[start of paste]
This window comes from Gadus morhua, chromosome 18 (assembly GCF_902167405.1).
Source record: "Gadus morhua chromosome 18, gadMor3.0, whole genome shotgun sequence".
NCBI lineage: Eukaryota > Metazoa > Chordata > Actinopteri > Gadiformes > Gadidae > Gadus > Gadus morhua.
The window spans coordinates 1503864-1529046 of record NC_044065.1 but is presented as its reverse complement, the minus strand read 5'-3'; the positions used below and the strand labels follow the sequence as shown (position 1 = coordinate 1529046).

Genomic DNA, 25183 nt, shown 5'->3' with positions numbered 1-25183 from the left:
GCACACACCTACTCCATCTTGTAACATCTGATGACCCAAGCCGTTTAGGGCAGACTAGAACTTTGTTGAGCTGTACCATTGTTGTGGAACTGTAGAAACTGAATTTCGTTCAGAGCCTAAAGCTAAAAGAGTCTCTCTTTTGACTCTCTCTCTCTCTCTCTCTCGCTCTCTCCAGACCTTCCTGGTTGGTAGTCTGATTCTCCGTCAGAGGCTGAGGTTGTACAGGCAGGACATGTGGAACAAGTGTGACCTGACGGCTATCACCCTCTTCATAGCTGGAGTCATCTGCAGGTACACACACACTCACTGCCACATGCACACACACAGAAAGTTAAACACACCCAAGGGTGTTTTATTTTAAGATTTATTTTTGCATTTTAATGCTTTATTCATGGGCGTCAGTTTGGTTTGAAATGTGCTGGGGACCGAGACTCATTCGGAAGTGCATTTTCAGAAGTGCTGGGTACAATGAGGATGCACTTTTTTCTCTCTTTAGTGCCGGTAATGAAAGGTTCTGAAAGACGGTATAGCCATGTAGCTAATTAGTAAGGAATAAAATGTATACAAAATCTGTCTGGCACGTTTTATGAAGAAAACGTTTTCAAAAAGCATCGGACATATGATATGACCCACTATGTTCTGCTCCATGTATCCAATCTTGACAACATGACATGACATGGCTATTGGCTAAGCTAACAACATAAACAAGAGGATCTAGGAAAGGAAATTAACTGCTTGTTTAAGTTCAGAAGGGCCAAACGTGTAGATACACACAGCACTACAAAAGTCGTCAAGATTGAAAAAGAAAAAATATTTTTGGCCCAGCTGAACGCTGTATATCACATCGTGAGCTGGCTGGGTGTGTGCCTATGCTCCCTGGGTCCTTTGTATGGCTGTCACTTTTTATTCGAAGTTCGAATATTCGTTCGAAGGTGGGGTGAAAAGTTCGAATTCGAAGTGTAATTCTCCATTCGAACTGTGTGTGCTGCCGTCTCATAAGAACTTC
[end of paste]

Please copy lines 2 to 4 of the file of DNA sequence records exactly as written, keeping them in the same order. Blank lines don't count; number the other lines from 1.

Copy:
Source record: "Gadus morhua chromosome 18, gadMor3.0, whole genome shotgun sequence".
NCBI lineage: Eukaryota > Metazoa > Chordata > Actinopteri > Gadiformes > Gadidae > Gadus > Gadus morhua.
The window spans coordinates 1503864-1529046 of record NC_044065.1 but is presented as its reverse complement, the minus strand read 5'-3'; the positions used below and the strand labels follow the sequence as shown (position 1 = coordinate 1529046).